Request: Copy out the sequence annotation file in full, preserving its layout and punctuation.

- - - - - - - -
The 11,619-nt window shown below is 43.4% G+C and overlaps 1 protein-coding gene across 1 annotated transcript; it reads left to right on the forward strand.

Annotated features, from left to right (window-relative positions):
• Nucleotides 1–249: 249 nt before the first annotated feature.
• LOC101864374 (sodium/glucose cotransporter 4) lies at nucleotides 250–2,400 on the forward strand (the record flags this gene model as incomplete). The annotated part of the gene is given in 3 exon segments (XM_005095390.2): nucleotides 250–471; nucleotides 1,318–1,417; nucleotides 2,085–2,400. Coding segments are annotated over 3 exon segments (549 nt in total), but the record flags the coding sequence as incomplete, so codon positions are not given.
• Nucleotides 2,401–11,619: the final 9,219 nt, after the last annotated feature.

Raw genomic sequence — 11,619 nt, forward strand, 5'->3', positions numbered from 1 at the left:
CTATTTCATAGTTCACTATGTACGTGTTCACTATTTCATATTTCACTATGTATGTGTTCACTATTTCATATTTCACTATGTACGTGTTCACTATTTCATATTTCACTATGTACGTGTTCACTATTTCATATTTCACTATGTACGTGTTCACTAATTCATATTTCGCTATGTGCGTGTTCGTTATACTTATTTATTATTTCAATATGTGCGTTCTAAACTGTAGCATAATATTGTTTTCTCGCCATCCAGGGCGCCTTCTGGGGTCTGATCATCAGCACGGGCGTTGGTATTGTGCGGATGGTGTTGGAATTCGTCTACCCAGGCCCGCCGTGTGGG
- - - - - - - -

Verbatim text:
The 11,619-nt window shown below is 43.4% G+C and overlaps 1 protein-coding gene across 1 annotated transcript; it reads left to right on the forward strand.

Annotated features, from left to right (window-relative positions):
• Nucleotides 1–249: 249 nt before the first annotated feature.
• LOC101864374 (sodium/glucose cotransporter 4) lies at nucleotides 250–2,400 on the forward strand (the record flags this gene model as incomplete). The annotated part of the gene is given in 3 exon segments (XM_005095390.2): nucleotides 250–471; nucleotides 1,318–1,417; nucleotides 2,085–2,400. Coding segments are annotated over 3 exon segments (549 nt in total), but the record flags the coding sequence as incomplete, so codon positions are not given.
• Nucleotides 2,401–11,619: the final 9,219 nt, after the last annotated feature.

Raw genomic sequence — 11,619 nt, forward strand, 5'->3', positions numbered from 1 at the left:
CTATTTCATAGTTCACTATGTACGTGTTCACTATTTCATATTTCACTATGTATGTGTTCACTATTTCATATTTCACTATGTACGTGTTCACTATTTCATATTTCACTATGTACGTGTTCACTATTTCATATTTCACTATGTACGTGTTCACTAATTCATATTTCGCTATGTGCGTGTTCGTTATACTTATTTATTATTTCAATATGTGCGTTCTAAACTGTAGCATAATATTGTTTTCTCGCCATCCAGGGCGCCTTCTGGGGTCTGATCATCAGCACGGGCGTTGGTATTGTGCGGATGGTGTTGGAATTCGTCTACCCAGGCCCGCCGTGTGGG